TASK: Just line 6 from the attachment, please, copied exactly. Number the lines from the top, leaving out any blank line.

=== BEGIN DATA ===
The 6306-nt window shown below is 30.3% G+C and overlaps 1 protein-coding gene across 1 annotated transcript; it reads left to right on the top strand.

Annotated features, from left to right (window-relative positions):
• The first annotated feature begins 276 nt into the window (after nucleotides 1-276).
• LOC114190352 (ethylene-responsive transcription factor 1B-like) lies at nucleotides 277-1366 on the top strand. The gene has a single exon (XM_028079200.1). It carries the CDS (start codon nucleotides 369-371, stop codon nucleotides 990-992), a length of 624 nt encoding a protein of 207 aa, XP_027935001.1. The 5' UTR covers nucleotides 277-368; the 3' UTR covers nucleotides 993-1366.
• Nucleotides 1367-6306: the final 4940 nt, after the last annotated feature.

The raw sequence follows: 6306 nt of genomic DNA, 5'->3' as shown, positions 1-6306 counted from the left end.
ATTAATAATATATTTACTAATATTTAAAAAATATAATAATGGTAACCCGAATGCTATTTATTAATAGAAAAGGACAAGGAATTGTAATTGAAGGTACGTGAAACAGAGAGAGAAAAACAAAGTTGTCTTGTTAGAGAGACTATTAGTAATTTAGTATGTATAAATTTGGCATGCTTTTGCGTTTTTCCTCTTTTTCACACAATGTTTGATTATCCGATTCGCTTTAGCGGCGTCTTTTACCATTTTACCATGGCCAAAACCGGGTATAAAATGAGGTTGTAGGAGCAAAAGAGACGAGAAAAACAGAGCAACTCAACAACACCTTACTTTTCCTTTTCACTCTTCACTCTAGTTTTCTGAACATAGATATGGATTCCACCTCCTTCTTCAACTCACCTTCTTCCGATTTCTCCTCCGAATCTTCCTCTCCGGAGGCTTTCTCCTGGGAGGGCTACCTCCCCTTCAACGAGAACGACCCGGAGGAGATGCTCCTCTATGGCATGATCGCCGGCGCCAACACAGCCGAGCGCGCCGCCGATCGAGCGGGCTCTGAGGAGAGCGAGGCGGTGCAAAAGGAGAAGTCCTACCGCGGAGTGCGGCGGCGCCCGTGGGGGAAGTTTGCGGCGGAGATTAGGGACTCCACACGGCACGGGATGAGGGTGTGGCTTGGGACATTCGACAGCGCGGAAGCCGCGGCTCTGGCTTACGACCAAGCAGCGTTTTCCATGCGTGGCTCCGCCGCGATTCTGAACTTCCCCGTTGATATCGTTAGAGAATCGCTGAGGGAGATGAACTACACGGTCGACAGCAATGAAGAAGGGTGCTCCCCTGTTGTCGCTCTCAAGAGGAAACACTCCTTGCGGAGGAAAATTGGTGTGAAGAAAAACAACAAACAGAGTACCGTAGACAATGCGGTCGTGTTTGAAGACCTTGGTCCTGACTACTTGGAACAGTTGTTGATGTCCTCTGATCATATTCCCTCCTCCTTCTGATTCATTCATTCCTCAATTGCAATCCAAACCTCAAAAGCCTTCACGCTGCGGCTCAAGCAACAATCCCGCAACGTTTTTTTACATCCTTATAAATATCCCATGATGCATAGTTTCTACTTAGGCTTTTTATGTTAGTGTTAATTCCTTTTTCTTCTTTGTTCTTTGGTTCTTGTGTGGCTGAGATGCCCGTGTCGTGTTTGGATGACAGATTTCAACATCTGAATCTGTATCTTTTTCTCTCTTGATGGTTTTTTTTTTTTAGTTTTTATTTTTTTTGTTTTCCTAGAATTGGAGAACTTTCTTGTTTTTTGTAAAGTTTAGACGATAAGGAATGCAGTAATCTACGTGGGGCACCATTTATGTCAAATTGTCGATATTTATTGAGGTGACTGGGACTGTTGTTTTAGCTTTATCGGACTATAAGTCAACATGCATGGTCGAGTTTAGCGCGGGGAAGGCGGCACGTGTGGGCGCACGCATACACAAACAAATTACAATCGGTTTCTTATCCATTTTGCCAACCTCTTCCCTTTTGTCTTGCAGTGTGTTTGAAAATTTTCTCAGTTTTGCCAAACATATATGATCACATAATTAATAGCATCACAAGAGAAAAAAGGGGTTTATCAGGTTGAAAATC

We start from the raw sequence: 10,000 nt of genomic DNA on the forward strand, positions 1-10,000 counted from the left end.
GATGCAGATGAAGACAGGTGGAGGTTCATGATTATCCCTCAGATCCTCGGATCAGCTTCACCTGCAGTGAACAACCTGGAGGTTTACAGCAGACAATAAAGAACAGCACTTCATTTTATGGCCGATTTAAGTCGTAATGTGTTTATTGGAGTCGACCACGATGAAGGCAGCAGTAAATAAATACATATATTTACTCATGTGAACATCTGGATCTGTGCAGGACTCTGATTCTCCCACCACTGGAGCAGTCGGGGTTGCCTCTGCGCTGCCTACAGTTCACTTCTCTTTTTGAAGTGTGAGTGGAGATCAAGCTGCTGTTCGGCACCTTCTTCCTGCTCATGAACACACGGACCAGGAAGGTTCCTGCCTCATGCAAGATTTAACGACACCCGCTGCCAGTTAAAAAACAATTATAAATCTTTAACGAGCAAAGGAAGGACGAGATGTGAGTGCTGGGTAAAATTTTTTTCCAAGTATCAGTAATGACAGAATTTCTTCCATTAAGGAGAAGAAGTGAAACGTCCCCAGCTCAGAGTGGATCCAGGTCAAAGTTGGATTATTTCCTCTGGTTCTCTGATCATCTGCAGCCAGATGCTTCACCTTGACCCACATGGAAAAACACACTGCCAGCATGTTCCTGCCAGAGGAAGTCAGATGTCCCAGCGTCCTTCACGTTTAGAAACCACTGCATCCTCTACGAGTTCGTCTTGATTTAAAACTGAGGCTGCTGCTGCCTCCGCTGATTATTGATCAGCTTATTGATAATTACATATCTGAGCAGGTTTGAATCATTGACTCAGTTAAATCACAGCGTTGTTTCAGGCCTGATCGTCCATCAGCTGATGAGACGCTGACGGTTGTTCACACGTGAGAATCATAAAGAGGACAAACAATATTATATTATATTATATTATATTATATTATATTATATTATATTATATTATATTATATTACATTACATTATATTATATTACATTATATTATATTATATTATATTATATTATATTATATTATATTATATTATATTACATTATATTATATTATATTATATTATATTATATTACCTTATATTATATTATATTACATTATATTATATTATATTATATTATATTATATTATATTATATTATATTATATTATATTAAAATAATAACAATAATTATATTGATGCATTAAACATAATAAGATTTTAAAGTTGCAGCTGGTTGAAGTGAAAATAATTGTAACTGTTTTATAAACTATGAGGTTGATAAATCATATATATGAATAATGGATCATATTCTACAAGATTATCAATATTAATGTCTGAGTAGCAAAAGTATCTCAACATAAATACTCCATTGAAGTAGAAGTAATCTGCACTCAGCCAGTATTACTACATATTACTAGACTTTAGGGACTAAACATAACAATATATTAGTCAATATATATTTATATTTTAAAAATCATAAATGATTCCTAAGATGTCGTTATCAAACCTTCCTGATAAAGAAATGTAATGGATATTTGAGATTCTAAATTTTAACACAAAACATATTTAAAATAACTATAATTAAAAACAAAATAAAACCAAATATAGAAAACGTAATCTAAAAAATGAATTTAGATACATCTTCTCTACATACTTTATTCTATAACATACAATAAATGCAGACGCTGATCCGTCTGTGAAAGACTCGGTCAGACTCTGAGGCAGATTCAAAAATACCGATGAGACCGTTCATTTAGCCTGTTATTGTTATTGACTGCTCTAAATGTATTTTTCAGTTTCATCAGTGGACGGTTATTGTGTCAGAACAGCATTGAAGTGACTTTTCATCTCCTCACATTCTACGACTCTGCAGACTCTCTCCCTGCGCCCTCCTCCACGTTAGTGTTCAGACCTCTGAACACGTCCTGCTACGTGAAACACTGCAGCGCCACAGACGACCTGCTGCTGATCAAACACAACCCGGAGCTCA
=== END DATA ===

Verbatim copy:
The raw sequence follows: 6306 nt of genomic DNA, 5'->3' as shown, positions 1-6306 counted from the left end.